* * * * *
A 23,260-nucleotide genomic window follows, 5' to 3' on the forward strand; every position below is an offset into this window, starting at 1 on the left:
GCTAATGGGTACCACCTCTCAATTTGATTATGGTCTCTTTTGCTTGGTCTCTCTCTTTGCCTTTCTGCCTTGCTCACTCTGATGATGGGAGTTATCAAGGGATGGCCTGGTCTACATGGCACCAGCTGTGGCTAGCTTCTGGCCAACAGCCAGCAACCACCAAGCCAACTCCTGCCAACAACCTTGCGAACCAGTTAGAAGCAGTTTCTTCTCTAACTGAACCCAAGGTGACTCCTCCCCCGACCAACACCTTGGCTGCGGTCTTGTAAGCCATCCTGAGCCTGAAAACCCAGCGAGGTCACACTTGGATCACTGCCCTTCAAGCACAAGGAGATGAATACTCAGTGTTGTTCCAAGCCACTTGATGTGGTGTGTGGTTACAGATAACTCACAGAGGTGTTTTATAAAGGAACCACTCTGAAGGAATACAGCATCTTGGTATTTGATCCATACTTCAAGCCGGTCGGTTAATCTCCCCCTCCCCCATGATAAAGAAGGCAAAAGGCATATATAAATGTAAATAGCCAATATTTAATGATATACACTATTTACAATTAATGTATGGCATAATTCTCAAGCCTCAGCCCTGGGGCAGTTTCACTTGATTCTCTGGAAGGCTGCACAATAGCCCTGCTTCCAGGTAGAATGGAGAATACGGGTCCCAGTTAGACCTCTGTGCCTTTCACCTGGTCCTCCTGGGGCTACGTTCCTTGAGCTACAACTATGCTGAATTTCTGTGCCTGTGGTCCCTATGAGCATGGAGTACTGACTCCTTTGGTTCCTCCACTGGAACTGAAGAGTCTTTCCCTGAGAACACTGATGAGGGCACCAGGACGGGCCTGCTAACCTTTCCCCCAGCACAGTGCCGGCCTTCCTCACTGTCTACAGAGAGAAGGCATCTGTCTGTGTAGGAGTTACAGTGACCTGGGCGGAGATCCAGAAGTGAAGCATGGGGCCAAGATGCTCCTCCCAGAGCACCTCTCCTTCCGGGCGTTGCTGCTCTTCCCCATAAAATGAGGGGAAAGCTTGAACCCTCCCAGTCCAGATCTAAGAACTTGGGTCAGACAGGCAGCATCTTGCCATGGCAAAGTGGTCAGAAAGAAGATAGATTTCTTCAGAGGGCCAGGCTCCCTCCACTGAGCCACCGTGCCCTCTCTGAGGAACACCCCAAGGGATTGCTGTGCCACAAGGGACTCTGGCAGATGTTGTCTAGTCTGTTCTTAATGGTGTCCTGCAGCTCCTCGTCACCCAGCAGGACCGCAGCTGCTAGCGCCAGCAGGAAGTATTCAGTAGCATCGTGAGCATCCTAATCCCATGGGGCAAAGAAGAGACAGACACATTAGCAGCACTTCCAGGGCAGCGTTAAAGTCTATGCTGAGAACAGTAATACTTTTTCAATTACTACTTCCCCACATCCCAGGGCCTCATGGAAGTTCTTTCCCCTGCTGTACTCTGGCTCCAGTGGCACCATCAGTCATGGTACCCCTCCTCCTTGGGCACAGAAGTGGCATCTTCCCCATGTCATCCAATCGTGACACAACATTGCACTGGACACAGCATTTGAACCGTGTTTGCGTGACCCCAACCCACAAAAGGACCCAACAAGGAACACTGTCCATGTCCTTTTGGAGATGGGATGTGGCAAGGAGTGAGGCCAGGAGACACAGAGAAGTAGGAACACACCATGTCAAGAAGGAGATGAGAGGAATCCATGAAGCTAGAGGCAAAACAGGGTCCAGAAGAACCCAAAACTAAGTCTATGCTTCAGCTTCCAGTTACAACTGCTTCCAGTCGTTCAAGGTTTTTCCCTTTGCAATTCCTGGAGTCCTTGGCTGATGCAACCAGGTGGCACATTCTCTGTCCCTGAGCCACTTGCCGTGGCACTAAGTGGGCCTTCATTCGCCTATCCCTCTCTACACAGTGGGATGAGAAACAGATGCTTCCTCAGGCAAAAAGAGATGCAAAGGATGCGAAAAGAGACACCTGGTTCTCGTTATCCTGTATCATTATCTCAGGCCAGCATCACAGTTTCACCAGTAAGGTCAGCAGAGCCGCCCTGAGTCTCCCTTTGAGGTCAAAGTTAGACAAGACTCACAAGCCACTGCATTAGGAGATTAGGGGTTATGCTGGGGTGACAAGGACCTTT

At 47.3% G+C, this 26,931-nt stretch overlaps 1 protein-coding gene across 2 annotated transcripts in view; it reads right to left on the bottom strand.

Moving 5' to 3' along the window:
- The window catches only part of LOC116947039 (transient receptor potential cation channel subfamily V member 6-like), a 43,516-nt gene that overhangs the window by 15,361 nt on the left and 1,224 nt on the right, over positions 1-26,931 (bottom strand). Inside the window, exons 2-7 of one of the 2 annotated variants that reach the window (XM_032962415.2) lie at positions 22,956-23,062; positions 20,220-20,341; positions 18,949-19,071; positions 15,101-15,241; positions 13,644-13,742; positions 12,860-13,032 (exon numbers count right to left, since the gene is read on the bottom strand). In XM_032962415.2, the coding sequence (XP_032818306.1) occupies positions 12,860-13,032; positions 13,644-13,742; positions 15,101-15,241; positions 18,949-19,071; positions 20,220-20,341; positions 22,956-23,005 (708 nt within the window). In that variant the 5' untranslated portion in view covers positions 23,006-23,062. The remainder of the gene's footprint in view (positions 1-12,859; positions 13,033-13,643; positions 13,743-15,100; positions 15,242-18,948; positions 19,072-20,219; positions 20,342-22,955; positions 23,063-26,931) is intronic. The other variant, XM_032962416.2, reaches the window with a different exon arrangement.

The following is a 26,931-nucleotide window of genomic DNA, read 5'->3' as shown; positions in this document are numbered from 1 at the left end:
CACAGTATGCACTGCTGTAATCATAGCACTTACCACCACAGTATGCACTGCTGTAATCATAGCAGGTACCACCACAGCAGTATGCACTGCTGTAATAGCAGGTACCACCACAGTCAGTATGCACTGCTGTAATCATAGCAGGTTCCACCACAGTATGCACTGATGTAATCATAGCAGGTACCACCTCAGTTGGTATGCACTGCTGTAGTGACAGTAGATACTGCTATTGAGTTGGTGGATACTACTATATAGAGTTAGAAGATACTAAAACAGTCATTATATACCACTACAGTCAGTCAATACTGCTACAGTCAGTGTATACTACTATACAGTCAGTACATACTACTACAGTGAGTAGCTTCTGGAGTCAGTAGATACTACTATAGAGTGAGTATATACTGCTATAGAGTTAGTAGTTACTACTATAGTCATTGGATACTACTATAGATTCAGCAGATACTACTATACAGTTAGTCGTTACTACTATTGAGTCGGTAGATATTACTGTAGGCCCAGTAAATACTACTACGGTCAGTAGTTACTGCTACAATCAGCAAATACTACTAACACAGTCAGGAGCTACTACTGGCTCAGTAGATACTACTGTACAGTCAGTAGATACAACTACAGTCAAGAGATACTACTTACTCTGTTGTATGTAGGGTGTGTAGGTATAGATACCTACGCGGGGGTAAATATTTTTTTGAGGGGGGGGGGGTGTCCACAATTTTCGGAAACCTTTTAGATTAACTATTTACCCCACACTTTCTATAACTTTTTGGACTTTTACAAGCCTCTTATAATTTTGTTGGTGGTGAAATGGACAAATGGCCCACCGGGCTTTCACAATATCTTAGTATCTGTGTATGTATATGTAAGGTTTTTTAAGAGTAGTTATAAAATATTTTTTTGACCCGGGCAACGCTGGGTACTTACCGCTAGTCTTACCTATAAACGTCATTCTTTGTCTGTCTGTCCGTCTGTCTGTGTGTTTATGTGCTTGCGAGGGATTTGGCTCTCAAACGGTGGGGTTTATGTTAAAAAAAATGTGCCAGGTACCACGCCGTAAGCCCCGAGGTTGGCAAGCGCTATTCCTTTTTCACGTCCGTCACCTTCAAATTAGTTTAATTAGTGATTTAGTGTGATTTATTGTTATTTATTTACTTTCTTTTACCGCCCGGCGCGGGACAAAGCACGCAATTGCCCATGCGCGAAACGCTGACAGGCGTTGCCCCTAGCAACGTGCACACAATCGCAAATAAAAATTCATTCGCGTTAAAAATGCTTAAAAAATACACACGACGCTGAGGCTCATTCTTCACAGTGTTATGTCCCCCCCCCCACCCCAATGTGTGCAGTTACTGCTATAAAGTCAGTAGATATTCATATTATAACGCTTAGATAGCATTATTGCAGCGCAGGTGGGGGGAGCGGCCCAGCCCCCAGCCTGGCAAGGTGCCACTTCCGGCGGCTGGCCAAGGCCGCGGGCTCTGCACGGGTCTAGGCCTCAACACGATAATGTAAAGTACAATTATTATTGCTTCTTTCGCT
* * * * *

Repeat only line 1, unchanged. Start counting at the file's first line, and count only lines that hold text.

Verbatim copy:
A 23,260-nucleotide genomic window follows, 5' to 3' on the forward strand; every position below is an offset into this window, starting at 1 on the left: